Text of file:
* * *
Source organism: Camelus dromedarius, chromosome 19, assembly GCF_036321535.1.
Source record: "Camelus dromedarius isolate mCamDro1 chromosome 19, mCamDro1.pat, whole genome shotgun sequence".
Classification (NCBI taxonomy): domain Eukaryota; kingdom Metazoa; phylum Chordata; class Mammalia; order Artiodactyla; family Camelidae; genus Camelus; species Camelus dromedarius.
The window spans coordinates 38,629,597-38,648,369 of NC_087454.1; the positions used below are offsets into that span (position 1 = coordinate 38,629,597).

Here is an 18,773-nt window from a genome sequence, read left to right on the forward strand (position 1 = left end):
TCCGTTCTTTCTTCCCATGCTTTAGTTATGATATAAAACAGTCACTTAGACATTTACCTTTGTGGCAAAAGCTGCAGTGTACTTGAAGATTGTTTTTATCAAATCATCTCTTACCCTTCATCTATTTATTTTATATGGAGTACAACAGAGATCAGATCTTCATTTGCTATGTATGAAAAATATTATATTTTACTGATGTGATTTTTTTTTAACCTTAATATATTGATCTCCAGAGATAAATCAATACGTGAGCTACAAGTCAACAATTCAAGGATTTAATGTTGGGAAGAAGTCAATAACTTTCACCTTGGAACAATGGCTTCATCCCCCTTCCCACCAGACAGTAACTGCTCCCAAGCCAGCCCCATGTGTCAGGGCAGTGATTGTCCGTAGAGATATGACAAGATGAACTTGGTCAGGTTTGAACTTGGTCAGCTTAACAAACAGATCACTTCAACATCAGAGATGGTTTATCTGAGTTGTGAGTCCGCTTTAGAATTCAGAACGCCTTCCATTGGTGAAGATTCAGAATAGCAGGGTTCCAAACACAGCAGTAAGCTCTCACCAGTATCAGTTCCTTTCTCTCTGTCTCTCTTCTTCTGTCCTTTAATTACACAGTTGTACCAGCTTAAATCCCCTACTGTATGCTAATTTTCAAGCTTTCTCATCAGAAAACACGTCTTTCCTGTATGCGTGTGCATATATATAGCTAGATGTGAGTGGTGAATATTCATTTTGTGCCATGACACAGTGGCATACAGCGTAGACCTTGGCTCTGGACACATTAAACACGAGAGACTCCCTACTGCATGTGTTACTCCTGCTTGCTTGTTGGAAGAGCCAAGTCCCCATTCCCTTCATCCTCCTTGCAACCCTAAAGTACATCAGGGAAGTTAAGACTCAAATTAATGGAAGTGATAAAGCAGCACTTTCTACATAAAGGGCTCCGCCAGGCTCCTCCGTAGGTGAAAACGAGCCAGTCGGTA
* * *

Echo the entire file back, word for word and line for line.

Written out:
Source organism: Camelus dromedarius, chromosome 19, assembly GCF_036321535.1.
Source record: "Camelus dromedarius isolate mCamDro1 chromosome 19, mCamDro1.pat, whole genome shotgun sequence".
Classification (NCBI taxonomy): domain Eukaryota; kingdom Metazoa; phylum Chordata; class Mammalia; order Artiodactyla; family Camelidae; genus Camelus; species Camelus dromedarius.
The window spans coordinates 38,629,597-38,648,369 of NC_087454.1; the positions used below are offsets into that span (position 1 = coordinate 38,629,597).

Here is an 18,773-nt window from a genome sequence, read left to right on the forward strand (position 1 = left end):
TCCGTTCTTTCTTCCCATGCTTTAGTTATGATATAAAACAGTCACTTAGACATTTACCTTTGTGGCAAAAGCTGCAGTGTACTTGAAGATTGTTTTTATCAAATCATCTCTTACCCTTCATCTATTTATTTTATATGGAGTACAACAGAGATCAGATCTTCATTTGCTATGTATGAAAAATATTATATTTTACTGATGTGATTTTTTTTTAACCTTAATATATTGATCTCCAGAGATAAATCAATACGTGAGCTACAAGTCAACAATTCAAGGATTTAATGTTGGGAAGAAGTCAATAACTTTCACCTTGGAACAATGGCTTCATCCCCCTTCCCACCAGACAGTAACTGCTCCCAAGCCAGCCCCATGTGTCAGGGCAGTGATTGTCCGTAGAGATATGACAAGATGAACTTGGTCAGGTTTGAACTTGGTCAGCTTAACAAACAGATCACTTCAACATCAGAGATGGTTTATCTGAGTTGTGAGTCCGCTTTAGAATTCAGAACGCCTTCCATTGGTGAAGATTCAGAATAGCAGGGTTCCAAACACAGCAGTAAGCTCTCACCAGTATCAGTTCCTTTCTCTCTGTCTCTCTTCTTCTGTCCTTTAATTACACAGTTGTACCAGCTTAAATCCCCTACTGTATGCTAATTTTCAAGCTTTCTCATCAGAAAACACGTCTTTCCTGTATGCGTGTGCATATATATAGCTAGATGTGAGTGGTGAATATTCATTTTGTGCCATGACACAGTGGCATACAGCGTAGACCTTGGCTCTGGACACATTAAACACGAGAGACTCCCTACTGCATGTGTTACTCCTGCTTGCTTGTTGGAAGAGCCAAGTCCCCATTCCCTTCATCCTCCTTGCAACCCTAAAGTACATCAGGGAAGTTAAGACTCAAATTAATGGAAGTGATAAAGCAGCACTTTCTACATAAAGGGCTCCGCCAGGCTCCTCCGTAGGTGAAAACGAGCCAGTCGGTA